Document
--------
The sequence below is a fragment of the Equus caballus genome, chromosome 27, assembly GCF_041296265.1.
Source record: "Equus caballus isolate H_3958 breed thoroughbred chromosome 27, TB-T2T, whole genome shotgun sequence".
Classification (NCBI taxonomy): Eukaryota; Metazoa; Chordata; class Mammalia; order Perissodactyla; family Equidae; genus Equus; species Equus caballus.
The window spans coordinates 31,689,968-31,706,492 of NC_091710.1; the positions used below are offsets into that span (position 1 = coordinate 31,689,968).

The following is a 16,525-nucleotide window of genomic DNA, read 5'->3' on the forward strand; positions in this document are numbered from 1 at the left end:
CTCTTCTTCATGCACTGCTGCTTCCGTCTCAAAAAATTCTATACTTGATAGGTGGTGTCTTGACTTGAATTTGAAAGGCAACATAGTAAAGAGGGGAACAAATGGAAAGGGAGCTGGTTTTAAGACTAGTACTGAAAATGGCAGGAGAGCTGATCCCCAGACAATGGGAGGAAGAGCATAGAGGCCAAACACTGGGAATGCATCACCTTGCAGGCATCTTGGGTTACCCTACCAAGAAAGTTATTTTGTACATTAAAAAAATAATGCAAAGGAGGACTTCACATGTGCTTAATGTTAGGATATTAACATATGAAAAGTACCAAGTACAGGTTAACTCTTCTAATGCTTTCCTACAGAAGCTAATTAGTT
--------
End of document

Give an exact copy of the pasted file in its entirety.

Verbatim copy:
The sequence below is a fragment of the Equus caballus genome, chromosome 27, assembly GCF_041296265.1.
Source record: "Equus caballus isolate H_3958 breed thoroughbred chromosome 27, TB-T2T, whole genome shotgun sequence".
Classification (NCBI taxonomy): Eukaryota; Metazoa; Chordata; class Mammalia; order Perissodactyla; family Equidae; genus Equus; species Equus caballus.
The window spans coordinates 31,689,968-31,706,492 of NC_091710.1; the positions used below are offsets into that span (position 1 = coordinate 31,689,968).

The following is a 16,525-nucleotide window of genomic DNA, read 5'->3' on the forward strand; positions in this document are numbered from 1 at the left end:
CTCTTCTTCATGCACTGCTGCTTCCGTCTCAAAAAATTCTATACTTGATAGGTGGTGTCTTGACTTGAATTTGAAAGGCAACATAGTAAAGAGGGGAACAAATGGAAAGGGAGCTGGTTTTAAGACTAGTACTGAAAATGGCAGGAGAGCTGATCCCCAGACAATGGGAGGAAGAGCATAGAGGCCAAACACTGGGAATGCATCACCTTGCAGGCATCTTGGGTTACCCTACCAAGAAAGTTATTTTGTACATTAAAAAAATAATGCAAAGGAGGACTTCACATGTGCTTAATGTTAGGATATTAACATATGAAAAGTACCAAGTACAGGTTAACTCTTCTAATGCTTTCCTACAGAAGCTAATTAGTT